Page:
In The Garden Of The Free Children
Who Knows The Ruin
The Darkness approaches,
like a storm of armed men,
a swarm of misfortune,
but I am not afraid.
I stand through the night,
as the wind leans ever closer,
whispering the fate it thinks I deserve.
I will hear but I will not listen.
I am eternal,
if I want to be,
standing under a starless sky,
as the future threatens me,
I am defiant,
I am defended,
laughing as I step inside the jaws of Darkness,
my faith blocking its throat,
my power pulsing down gloomy tunnels,
that regret setting their eyes on me.
Being loved is a power,
that comes with no weakness,
I am the light that the darkness fears,
because my light is powered by a million hearts,
I glow with a faith that the darkness cannot shake.
We are divine,
as we offer our hand to you.
The Darkness is coming,
don’t let it swallow you.
Damien was several hours down a YouTube rabbit hole, skipping from one nonsensical recommendation to the next, his pale blue eyes glazed and barely registering what was in front of him. Truthfully, he just wanted some background noise. It was winter, and as the night came quicker with every passing day, it became harder to ignore his solitude. He would tell himself sometimes that he enjoyed his own company, but he found the constant buzzing of unfamiliar voices from his laptop comforting.
Damien had never found it easy to connect. He lived alone. He ate alone. He worked alone, and most nights, he drank alone, to help him sleep, after an adventure through YouTube’s algorithm, to see if he could find anyone or anything to break up his routine.
That night was different. The autoplay must have read his mind, as it beckoned him into a world he would be lost in for the rest of his life. He had finally found Wonderland. He had found Querida.
She stared out from the screen, a stray curl from her tight ponytail draped across her eyebrow, as she toyed coyly with her bottom lip. As she pulled her finger from her mouth, it was coated in her lip stick, and Damien’s eyes followed it, suddenly awakened by the sight before him.
“I’m on set for my perfume ad!” She was attempting to whisper, but her excitement got the better of her voice. “I can’t wait for you to see the whole thing.” Damien couldn’t wait either.
He stayed awake all night, not noticing the hours snake by as he watched Querida’s life unfold in front of him. His eyes were glued to every second of each make up tutorial, photoshoot and slice of life vlog he could find on her channel. As the sun rose, he blinked back the light peeking through his curtains and made a mental note to call in sick at work. As he wandered to the kitchen, to find something for breakfast, he decided that he wasn’t going to spend the day at work, alone, as always, he was taking the day off, to spend it with Querida.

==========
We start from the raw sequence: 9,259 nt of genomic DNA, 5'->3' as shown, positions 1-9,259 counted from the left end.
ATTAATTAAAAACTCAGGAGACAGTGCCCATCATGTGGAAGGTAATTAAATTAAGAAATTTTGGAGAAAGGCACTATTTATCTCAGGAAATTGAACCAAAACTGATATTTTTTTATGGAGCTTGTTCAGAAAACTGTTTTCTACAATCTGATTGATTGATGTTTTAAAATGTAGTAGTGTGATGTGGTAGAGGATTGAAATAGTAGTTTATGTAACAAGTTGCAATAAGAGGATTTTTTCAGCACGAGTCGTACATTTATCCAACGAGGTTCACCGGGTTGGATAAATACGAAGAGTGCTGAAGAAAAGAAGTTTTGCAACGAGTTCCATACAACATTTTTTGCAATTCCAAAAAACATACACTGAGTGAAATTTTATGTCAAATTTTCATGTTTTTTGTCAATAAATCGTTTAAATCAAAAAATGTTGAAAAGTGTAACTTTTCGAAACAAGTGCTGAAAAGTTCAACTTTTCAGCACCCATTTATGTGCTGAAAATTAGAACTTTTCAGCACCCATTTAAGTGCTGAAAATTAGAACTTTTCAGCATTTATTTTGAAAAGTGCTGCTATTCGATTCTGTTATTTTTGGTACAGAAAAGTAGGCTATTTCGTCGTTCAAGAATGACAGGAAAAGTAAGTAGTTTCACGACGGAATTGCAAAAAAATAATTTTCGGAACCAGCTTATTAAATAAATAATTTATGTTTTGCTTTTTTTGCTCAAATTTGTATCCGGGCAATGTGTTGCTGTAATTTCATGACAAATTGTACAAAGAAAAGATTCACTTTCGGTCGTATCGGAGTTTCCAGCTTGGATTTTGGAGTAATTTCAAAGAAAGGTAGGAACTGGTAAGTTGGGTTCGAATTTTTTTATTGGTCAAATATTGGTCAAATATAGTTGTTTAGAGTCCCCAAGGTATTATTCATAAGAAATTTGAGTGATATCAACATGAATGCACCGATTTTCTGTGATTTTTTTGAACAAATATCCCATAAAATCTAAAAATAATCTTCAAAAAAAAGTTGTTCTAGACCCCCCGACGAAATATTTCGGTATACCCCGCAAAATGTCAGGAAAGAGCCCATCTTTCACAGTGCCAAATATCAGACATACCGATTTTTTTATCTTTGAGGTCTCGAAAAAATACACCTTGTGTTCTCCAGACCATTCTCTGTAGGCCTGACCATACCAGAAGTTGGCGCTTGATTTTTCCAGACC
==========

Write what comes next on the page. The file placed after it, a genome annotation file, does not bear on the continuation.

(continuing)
She flashed in front of his eyes all day, in a variety of ever more adorable poses, as he consumed every second of footage he could find, barely noticing as the sun slipped from the sky back down to be replaced by the moon. He had never felt such joy, such passion or such desperate yearning. His soul ached for a woman he had only just set his eyes upon, and his days soon began to revolve entirely around her.
He awoke at five sharp, several hours before he began work, so that he had time to wait with baited breath for her first tweet every morning. He had to be the first to reply, hoping that she’d notice him. It had worked a few times, he had received many likes, and even the odd reply. Each time, it felt like she was smiling back at him, through the screen of his phone, feeling the same elation he did.
He had changed his route to work, favouring the bus over the underground. It took longer, but it was a sacrifice he was willing to make, for the sake of being above ground and able to get signal, just in case Querida logged onto social media. It also gave him time to think and fantasise about the way he felt, and how if he could just get the opportunity, he was sure he would find she felt the same.
Damien enjoyed his new routine, even enjoying the mind numbing hours he spent at work, spurred on by the thought of an evening with his beloved, scrolling through photographs, reading articles and interviews, and working on his fan fiction. He enjoyed crafting Querida’s adventures, giving her a slice of the normal life, being loved and adored by him, to take her mind off her hectic celebrity lifestyle, and it was during a lunch break at work, as he was sat in the park, hunched over his notebook that Damien’s life changed forever, and the dreams he scribbled onto paper became closer to being his reality.
“Hello Damien.” His pen slipped as he jumped at the sudden interruption, peering up from his pages, he saw the new intern, Andre. “What’s going on?”
“Nothing.” Damien fumbled with the notebook, desperately trying to stash it into his bag as Andre took a seat on the bench next to him.